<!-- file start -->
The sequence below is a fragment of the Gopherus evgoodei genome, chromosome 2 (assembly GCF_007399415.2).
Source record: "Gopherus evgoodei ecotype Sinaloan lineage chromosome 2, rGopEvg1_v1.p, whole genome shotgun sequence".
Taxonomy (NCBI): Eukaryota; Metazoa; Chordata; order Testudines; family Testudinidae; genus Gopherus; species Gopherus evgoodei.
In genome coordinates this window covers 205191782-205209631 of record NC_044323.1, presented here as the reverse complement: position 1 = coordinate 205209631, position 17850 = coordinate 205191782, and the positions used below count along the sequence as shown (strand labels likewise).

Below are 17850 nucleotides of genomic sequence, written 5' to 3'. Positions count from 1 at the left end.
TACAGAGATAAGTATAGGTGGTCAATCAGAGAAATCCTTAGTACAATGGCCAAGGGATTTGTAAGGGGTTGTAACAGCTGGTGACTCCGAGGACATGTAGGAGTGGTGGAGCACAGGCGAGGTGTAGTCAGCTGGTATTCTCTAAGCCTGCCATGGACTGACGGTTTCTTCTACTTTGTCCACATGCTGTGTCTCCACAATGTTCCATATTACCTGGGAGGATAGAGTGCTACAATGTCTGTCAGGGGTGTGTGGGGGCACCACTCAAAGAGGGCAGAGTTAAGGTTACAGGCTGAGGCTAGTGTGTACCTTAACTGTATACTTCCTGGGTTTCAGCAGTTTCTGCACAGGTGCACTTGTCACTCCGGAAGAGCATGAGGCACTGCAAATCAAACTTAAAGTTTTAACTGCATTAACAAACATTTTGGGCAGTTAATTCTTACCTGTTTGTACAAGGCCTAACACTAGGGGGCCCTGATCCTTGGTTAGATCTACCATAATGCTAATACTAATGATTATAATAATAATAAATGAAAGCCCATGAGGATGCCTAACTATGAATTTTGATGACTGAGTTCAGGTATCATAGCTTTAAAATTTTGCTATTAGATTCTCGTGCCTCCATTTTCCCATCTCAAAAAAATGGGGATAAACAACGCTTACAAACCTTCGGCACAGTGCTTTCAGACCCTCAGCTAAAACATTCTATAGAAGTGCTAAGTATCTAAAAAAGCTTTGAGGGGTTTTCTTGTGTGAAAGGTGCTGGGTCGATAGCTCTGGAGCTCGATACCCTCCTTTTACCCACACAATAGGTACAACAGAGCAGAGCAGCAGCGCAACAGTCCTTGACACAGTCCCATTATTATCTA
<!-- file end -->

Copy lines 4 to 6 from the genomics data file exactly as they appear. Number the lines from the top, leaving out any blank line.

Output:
In genome coordinates this window covers 205191782-205209631 of record NC_044323.1, presented here as the reverse complement: position 1 = coordinate 205209631, position 17850 = coordinate 205191782, and the positions used below count along the sequence as shown (strand labels likewise).

Below are 17850 nucleotides of genomic sequence, written 5' to 3'. Positions count from 1 at the left end.
TACAGAGATAAGTATAGGTGGTCAATCAGAGAAATCCTTAGTACAATGGCCAAGGGATTTGTAAGGGGTTGTAACAGCTGGTGACTCCGAGGACATGTAGGAGTGGTGGAGCACAGGCGAGGTGTAGTCAGCTGGTATTCTCTAAGCCTGCCATGGACTGACGGTTTCTTCTACTTTGTCCACATGCTGTGTCTCCACAATGTTCCATATTACCTGGGAGGATAGAGTGCTACAATGTCTGTCAGGGGTGTGTGGGGGCACCACTCAAAGAGGGCAGAGTTAAGGTTACAGGCTGAGGCTAGTGTGTACCTTAACTGTATACTTCCTGGGTTTCAGCAGTTTCTGCACAGGTGCACTTGTCACTCCGGAAGAGCATGAGGCACTGCAAATCAAACTTAAAGTTTTAACTGCATTAACAAACATTTTGGGCAGTTAATTCTTACCTGTTTGTACAAGGCCTAACACTAGGGGGCCCTGATCCTTGGTTAGATCTACCATAATGCTAATACTAATGATTATAATAATAATAAATGAAAGCCCATGAGGATGCCTAACTATGAATTTTGATGACTGAGTTCAGGTATCATAGCTTTAAAATTTTGCTATTAGATTCTCGTGCCTCCATTTTCCCATCTCAAAAAAATGGGGATAAACAACGCTTACAAACCTTCGGCACAGTGCTTTCAGACCCTCAGCTAAAACATTCTATAGAAGTGCTAAGTATCTAAAAAAGCTTTGAGGGGTTTTCTTGTGTGAAAGGTGCTGGGTCGATAGCTCTGGAGCTCGATACCCTCCTTTTACCCACACAATAGGTACAACAGAGCAGAGCAGCAGCGCAACAGTCCTTGACACAGTCCCATTATTATCTA